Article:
I wanted to ask this in a previous thread but I thought it needed it's topic.
Would it be possible to make a compiled language as fast as c and c++, multi paradigm like c++, less complex than them both and can be used like in really complex situations like in making an OS/game engine/IDE etc.
Just wondering (may have mistakes above).
That's a really broad mission statement. Do you have experience making OSs, game engines, or IDEs? If not, how do you hope to design a language for it? What are the problems with existing languages in these domains? Are they the same accross those domains?
I just want to say that designing a good language involves a lot of decisions that aren't even being remotely considered here.
Reducing LOC count is a ridiculous metric for the strength (or quality) of a language. You guys are all arguing about standard library contents and not even anything pertaining to actual language design.
I predict that any attempt at producing a language in this thread will end in tears.
QFT. A lot of the discussion has been about the size of the standard library, which is not something a new language is not going to have any way.
@apochPiQ: that's why i started the thread. You could just talk about some things that are more important.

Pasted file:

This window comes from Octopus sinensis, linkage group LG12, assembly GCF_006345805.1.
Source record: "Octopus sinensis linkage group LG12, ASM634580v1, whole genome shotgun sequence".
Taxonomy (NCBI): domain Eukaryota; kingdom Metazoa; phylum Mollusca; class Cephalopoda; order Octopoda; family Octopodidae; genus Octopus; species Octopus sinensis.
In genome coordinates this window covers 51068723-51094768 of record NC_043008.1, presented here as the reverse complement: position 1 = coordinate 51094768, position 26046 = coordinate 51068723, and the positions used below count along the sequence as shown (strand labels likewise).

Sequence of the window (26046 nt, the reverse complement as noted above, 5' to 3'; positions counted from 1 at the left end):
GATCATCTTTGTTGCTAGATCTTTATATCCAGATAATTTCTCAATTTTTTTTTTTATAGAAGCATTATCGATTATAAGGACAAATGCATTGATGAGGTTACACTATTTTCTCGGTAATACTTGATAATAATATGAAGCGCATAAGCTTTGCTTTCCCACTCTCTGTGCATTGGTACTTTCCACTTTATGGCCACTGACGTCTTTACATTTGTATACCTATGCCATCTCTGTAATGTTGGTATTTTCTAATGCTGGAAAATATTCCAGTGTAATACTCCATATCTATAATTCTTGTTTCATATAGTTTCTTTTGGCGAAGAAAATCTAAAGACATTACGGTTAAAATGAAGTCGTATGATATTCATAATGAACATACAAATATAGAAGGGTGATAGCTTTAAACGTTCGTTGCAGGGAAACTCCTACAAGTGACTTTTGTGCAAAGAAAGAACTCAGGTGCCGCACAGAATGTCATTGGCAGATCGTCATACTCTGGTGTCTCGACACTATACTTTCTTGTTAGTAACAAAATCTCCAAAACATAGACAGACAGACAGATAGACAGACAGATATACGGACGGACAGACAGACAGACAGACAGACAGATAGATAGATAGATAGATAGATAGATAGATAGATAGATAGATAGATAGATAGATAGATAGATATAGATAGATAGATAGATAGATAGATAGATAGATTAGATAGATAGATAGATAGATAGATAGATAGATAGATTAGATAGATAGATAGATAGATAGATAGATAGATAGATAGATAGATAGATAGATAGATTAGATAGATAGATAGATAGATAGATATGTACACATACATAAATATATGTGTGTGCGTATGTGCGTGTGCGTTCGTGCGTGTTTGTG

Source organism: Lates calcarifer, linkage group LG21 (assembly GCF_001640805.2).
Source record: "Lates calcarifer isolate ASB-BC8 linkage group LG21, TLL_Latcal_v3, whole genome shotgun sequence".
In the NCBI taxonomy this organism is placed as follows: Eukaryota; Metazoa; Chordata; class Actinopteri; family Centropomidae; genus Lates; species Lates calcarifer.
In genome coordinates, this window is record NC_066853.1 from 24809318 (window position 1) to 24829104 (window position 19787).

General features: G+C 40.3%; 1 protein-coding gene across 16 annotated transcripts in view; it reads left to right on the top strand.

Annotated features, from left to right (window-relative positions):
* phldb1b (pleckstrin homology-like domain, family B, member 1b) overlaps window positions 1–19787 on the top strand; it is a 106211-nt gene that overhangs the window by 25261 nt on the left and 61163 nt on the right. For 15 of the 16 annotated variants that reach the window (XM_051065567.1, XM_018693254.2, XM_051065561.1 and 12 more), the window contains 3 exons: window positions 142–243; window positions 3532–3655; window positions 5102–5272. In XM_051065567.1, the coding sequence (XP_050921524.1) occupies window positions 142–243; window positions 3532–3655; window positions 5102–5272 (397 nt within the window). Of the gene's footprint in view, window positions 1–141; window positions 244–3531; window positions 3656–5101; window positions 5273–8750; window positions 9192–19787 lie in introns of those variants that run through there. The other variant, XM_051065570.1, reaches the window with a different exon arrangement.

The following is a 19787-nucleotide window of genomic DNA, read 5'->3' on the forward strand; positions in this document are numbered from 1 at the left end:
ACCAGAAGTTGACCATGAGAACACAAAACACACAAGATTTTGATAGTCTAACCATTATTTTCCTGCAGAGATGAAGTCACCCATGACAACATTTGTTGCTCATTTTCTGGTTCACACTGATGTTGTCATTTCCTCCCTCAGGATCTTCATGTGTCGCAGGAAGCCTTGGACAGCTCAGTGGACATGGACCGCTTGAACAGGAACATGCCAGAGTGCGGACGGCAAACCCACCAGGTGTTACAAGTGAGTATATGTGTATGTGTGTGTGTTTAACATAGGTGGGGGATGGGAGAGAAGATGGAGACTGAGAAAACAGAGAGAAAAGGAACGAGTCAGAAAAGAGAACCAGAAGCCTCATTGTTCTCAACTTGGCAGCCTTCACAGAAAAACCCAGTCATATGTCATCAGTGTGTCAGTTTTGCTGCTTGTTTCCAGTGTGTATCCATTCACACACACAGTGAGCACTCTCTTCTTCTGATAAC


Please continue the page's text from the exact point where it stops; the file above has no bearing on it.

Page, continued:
I can recommend two objectives you should add to your language design:
1) Facilitate features as a library. Boost show the benefits of having features that can be the implemented without a new language. But broadly, the ability to do this in existing languages is limited.
2) High level abstractions that you can peal away. This is the aim of the STL and other libaries. You describe the function, not the implemenation, but the implementation is in the same language, so it can be fine tuned/swapped out when needed.
I need to think more.
There is an old saying I've been told for years that I think applies nicely to that: "Think less, code more."
I disagree with this. Design is an important, especially with a giant project like a compiler. Code is important, to be able to test out features, but Nathan2222 is no where near ready to write any code.
You still don't even know what problem(s) you are trying to solve. Unless and until you can name a concrete area in which your language will be different, you're just scrabbling around in the dark. And unless you can argue convincingly that that language difference is an advantage, nobody will ever care.
I started building a new programming language eight years ago. It still is far from finished and lacks even the most basic tools like a debugger. Granted, I don't spend huge chunks of time on it except for rare occasions, but that should give you some idea of what you're up against. Oh, and I started with a very clear list of things I wanted to solve and why my approaches were advantageous.
I too have a compiler project on the back burner, and believe me it's no small task.
You need to be able to answer the question succinctly: Why should I use your language? You haven't done that in this thread.
Edited by King Mir, 19 February 2014 - 05:20 PM.